Prague’s Center for Architecture and Metropolitan Planning (CAMP), the exhibition’s host, features a distinctive 25-meter-long projection screen that guides visitors through an exceptional exploration of a diverse and intricate world. Navigating through various geographical, cultural, social, and economic contexts, visitors uncover the challenges confronting modern architecture.

A Lot With Little exhibition features projects of diverse magnitudes that showcase inventive, resourceful, and cost-effective solutions, neatly categorized into four sections: housing, education, transformation, and disaster relief.

Global housing challenges, driven by migration and population growth, intensify demands for proximity to work and affordable infrastructure. The projects featured in A Lot With Little provide innovative, context-sensitive solutions addressing social and private needs while considering local conditions and showcasing creative and sustainable approaches to the pressing housing crisis. Niamey 2000, designed by Atelier Masm reimagines urban housing by adopting a dense, pre-colonial city-inspired model that prioritizes privacy, cultural appropriateness, and sustainability through unfired earth masonry and passive cooling techniques. They address Niger’s extreme temperatures and reintroduce locally derived resources, making affordable homes accessible to a wider population.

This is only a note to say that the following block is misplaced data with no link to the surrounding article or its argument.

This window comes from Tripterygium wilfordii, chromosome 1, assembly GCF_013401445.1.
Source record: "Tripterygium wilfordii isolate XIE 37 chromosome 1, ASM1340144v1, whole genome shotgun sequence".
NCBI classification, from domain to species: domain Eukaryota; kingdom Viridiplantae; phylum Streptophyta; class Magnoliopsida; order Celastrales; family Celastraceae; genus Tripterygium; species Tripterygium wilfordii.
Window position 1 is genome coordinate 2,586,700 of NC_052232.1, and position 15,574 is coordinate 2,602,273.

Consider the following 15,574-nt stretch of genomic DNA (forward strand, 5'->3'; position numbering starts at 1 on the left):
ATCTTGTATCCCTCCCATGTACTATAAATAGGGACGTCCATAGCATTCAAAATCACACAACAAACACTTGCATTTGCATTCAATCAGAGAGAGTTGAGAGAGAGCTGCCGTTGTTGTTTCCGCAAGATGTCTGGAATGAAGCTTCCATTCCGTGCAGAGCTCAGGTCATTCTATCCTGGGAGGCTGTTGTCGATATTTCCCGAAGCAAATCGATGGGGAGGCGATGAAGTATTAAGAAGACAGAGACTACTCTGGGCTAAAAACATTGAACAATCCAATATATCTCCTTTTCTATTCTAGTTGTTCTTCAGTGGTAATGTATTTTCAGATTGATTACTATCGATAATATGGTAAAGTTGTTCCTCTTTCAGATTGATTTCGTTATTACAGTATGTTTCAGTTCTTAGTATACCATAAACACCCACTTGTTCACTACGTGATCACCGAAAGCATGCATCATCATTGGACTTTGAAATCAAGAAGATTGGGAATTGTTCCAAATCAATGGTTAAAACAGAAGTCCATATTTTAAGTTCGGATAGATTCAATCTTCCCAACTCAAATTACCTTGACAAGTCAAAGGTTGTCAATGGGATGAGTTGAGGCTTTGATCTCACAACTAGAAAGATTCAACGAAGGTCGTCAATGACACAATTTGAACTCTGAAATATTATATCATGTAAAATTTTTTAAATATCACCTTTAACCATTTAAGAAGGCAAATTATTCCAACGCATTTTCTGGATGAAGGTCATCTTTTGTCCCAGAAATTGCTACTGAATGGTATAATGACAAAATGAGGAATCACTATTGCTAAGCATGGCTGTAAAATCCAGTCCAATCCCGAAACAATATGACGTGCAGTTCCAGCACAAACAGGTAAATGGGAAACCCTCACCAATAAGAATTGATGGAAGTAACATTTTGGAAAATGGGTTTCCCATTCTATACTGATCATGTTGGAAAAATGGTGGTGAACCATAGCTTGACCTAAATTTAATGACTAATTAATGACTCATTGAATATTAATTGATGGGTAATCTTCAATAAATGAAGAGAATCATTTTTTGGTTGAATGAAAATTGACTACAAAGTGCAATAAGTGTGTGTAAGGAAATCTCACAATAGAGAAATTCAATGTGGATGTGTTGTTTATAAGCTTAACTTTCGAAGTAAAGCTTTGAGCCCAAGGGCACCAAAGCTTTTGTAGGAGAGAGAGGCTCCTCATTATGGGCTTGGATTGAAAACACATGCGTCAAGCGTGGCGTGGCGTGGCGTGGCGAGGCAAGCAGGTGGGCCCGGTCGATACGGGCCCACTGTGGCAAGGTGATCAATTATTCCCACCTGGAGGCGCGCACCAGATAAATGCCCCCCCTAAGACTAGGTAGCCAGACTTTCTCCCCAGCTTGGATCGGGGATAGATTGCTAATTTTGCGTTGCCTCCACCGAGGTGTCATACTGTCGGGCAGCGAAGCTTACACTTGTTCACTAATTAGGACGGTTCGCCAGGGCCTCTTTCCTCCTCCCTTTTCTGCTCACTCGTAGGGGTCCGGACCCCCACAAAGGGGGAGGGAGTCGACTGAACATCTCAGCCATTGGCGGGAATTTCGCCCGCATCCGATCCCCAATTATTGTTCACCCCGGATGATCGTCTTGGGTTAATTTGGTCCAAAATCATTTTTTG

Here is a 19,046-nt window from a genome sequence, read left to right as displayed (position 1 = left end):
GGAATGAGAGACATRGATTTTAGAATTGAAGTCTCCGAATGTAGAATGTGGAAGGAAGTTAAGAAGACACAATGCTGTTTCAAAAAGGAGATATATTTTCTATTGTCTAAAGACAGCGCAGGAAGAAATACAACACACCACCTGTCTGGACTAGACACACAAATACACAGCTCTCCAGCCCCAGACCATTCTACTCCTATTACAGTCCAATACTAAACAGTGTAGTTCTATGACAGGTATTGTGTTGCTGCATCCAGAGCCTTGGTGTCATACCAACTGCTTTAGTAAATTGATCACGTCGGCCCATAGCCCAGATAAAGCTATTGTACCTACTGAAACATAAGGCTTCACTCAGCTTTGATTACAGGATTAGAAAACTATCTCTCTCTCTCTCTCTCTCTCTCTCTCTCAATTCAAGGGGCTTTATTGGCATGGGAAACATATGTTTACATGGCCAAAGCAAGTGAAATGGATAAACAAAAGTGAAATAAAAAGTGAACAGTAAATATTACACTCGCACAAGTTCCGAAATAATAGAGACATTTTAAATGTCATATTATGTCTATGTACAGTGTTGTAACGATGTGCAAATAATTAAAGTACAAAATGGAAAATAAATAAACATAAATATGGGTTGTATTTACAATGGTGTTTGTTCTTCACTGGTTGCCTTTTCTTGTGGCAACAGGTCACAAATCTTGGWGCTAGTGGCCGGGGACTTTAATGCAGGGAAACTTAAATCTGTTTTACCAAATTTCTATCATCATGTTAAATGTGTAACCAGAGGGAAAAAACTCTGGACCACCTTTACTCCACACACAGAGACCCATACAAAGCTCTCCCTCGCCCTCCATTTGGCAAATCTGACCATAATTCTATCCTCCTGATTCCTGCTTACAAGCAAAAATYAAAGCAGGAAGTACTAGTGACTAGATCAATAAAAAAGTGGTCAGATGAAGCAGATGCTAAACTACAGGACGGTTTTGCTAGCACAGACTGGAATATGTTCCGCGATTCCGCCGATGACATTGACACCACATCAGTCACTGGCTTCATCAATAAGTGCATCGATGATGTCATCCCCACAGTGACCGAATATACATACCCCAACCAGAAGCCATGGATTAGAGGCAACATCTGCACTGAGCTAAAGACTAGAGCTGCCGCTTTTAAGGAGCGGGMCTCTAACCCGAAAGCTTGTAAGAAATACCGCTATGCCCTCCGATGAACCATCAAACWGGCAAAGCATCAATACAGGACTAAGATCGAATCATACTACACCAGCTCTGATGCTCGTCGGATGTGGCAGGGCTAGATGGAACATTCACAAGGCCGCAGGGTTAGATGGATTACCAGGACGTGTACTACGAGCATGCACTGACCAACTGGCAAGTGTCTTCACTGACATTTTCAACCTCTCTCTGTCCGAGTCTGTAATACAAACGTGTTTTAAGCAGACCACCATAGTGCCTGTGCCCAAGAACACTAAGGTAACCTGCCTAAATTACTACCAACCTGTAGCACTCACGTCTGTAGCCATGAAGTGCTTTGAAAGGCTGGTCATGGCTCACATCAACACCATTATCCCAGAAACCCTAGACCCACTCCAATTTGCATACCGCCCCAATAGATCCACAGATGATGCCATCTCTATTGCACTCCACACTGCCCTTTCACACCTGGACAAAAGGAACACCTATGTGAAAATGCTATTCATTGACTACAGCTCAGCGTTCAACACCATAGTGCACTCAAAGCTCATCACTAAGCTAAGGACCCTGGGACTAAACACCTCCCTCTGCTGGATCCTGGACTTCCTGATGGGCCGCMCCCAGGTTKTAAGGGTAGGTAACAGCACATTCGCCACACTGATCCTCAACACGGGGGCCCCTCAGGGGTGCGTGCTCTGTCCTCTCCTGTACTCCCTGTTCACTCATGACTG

Niamey 2000, designed by Atelier Masm

Few others were 85 Social Dwellings units in Cornellà by Peris + Toral Architects, that provide 85 affordable housing units designed as a matrix of interconnected rooms, eliminating corridors to optimise the floor plan.

The Iturbide Studio designed by Taller Mauricio Rocha + Gabriela Carrillo is a compact studio on a 7x14m plot, that creates a cocoon of intimacy amid the vibrancy of a bustling neighbourhood through meticulously detailed masonry details. Few other projects featured were the Rot Ellen Berg, a traditional old house in Belgium designed by Architecten Jan de Vylder + Inge Vinck (AJDVIV) and the Abu House in Paraguay designed by Architects: Solano Benitez + Gabinete de Arquitectura.

Khudi Bari for climate refugees, designed by Marina Tabassum Architects with FACE